Monday, April 13, 2020

Is Practicing Social Distancing making Us Anti-Social?

In a recent presentation sent to the Hadley Institute for the Blind and Visually Impaired community, a learning expert who is blind and recovering from a case of the virus discusses what we can do to protect ourselves and others.  The presentation is excellent and can be found on the Hadley website (www.hadley.edu).  The most important thing that Lisa said during this presentation is that we do not need social distancing.  We need physical distancing.  Most of us, blind or sighted, need more social connection during this very stressful and lonesome time.  While social connections cannot be made in person, they can be made by phone, online, or from a safe distance indoors or outdoors.

Everything that those of us who live with disabilities were taught about independent living is thrown out the window at this time when interdependent living is so important to all of us.  Now people are offering to pick up food or prescriptions.  Offering to read notices on apartment bulletin boards.  Businesses like Freedom Scientific are even offering free downloads of JAWS and Zoom Text products for a limited period of time.

I am finding that many people who are socially distancing themselves are becoming anti-social.  They seem so cranky when you interrupt their TV viewing, computer explorations, Alexa concerts, and streaming movies that I feel worse after I attempt to engage with them socially.  Some are obviously listening to too much news, political commentary, and virus debates.  Their rhetoric is bombastic, belligerent, crude, immature, and uncharacteristically boring.  Rather than having an original thought, they are repeating what they heard or read.  It is like having a discussion with a walking, talking, research paper.  “According to ….”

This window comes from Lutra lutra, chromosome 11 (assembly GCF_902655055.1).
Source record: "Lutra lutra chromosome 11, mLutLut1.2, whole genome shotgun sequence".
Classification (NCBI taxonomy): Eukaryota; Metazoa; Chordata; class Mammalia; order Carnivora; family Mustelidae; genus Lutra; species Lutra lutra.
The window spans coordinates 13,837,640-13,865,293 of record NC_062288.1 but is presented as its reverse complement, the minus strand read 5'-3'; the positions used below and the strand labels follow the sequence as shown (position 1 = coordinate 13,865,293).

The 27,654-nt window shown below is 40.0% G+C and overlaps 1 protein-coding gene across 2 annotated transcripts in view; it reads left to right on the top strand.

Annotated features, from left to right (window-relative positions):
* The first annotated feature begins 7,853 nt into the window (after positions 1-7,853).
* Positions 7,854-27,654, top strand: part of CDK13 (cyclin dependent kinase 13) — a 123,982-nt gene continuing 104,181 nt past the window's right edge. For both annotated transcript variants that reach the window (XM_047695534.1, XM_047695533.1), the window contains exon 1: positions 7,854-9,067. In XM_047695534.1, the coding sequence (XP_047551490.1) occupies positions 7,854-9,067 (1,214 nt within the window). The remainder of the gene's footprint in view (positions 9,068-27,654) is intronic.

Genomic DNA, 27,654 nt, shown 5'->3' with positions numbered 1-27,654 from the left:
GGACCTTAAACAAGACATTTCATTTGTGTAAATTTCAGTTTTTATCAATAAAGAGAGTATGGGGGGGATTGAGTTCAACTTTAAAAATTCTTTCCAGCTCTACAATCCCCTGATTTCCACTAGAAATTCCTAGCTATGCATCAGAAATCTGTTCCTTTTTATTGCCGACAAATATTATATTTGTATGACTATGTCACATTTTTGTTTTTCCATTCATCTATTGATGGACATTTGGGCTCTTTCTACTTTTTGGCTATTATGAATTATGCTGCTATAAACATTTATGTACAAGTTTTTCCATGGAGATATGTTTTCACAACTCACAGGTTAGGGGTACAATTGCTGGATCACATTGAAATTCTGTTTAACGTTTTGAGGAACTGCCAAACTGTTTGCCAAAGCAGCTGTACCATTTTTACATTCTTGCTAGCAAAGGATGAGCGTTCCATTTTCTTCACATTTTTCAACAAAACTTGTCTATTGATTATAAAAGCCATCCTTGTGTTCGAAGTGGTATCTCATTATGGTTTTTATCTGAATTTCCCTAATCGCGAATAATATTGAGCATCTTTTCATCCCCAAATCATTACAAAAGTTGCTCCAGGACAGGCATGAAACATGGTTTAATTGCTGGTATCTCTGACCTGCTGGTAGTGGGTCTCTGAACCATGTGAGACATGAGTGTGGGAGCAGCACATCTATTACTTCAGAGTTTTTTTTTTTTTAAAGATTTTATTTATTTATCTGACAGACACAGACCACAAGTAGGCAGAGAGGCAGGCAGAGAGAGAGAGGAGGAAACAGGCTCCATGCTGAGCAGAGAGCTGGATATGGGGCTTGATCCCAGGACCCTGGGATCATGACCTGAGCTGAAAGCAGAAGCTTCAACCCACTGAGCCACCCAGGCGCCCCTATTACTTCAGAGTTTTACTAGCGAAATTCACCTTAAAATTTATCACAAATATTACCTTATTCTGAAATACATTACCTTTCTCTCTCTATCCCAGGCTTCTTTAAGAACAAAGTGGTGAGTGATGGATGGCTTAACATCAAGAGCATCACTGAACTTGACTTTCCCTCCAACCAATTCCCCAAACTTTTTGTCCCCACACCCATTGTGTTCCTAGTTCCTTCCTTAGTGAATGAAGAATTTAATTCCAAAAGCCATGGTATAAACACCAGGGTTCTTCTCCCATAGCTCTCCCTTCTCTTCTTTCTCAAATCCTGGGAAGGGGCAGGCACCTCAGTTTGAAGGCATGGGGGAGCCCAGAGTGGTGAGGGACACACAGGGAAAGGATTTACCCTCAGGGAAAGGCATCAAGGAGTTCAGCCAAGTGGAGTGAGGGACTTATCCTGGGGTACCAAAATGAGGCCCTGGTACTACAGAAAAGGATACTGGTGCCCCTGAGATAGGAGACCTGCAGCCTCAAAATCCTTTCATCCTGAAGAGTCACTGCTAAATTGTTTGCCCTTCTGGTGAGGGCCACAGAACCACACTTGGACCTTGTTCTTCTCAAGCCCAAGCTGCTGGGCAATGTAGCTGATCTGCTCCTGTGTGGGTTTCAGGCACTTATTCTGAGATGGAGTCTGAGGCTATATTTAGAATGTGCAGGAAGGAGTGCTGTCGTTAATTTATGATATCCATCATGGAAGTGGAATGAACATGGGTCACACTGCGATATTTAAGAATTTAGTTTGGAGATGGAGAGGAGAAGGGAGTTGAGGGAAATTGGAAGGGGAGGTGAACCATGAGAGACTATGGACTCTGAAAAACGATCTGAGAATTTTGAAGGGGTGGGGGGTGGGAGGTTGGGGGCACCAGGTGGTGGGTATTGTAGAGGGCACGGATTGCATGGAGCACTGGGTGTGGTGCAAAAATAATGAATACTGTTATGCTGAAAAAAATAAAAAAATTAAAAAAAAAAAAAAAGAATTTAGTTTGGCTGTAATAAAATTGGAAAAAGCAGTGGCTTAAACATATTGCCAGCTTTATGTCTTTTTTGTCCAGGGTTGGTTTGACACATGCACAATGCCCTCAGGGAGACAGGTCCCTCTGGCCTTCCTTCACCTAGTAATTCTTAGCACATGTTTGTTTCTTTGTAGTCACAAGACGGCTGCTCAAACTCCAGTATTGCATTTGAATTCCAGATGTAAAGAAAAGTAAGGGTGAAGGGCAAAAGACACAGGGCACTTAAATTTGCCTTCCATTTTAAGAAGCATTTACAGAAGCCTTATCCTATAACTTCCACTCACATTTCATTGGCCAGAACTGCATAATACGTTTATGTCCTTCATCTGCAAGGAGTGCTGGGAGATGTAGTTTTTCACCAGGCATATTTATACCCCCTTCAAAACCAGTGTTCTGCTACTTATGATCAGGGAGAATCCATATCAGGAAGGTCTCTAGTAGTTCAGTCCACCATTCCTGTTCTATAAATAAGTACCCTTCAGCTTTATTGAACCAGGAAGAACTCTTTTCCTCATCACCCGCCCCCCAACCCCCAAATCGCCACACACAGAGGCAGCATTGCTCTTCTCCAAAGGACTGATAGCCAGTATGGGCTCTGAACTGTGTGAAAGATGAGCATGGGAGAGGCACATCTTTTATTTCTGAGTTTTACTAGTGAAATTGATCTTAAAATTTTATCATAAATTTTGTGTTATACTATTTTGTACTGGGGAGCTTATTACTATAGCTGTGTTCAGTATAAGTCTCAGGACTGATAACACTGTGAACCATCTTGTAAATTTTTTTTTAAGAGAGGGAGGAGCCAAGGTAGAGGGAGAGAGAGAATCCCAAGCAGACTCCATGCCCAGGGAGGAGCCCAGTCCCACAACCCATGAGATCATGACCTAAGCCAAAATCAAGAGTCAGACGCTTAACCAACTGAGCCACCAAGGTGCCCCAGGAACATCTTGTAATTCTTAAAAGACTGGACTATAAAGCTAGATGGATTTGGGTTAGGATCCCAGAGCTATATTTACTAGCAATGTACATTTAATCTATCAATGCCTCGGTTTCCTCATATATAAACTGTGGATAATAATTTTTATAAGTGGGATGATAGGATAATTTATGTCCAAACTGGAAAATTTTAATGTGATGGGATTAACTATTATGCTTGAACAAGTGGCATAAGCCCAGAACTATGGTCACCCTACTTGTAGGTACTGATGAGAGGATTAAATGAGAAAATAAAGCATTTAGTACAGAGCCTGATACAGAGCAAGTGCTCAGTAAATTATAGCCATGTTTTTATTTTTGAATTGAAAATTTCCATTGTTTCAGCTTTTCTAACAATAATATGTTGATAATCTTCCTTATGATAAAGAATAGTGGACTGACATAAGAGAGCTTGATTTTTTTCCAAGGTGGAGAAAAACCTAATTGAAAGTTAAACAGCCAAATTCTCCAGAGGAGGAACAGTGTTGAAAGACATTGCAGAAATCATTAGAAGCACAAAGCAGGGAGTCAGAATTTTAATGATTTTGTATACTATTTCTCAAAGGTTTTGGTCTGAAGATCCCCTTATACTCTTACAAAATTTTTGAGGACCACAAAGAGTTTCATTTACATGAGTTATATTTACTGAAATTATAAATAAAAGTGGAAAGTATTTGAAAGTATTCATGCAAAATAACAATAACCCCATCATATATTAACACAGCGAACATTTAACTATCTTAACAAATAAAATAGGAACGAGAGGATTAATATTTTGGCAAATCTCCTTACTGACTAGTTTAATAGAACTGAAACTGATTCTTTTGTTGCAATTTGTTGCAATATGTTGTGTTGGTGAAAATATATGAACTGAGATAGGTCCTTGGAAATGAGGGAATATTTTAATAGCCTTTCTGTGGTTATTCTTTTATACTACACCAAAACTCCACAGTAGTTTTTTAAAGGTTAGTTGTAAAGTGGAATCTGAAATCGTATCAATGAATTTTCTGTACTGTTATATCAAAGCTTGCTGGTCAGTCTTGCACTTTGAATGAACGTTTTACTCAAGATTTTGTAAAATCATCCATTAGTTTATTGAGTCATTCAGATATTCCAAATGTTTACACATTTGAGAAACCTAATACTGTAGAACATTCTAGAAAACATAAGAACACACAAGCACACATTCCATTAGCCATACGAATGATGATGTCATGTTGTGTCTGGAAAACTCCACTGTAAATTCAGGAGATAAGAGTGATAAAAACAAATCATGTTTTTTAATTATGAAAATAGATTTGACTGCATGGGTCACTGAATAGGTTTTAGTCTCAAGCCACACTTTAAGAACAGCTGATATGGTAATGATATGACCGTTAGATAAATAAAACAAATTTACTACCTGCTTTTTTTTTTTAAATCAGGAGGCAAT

In 1968-69, I was a dormitory resident assistant in a residence hall for girls.  At the beginning of the academic year, we Ras were given sensitivity training.  The academic landscape was changing, and university staff needed to be prepared to work with students from a larger variety of environments, experiences, and races than ever before.  It seems that this is also a time in history when sensitivity training and discussions are needed.  I, for example, am suddenly overcome by the word, “live,” when so many people are dying or coming down with a potentially deadly illness.  I cringe every time I hear the word whether it is in an announcement about the return of “Saturday Night Live” or the “Live from NPR News.”  “Live streaming” an interview with a political figure has the same result.  I know.  I am just a poet and writer who is more sensitive to words, their meanings, and their effects.  I’m not going to conduct a survey to see how many people have the same reaction.  I am just going to add this to the list of things that I hope will not still be bothering me when the current challenges are over.

I did stay up past my bedtime and watched “Saturday Night Live” this weekend.  Hearing a sports announcer doing a play-by-play of popcorn popping and an banana ripening made it worth losing some much needed beauty sleep.

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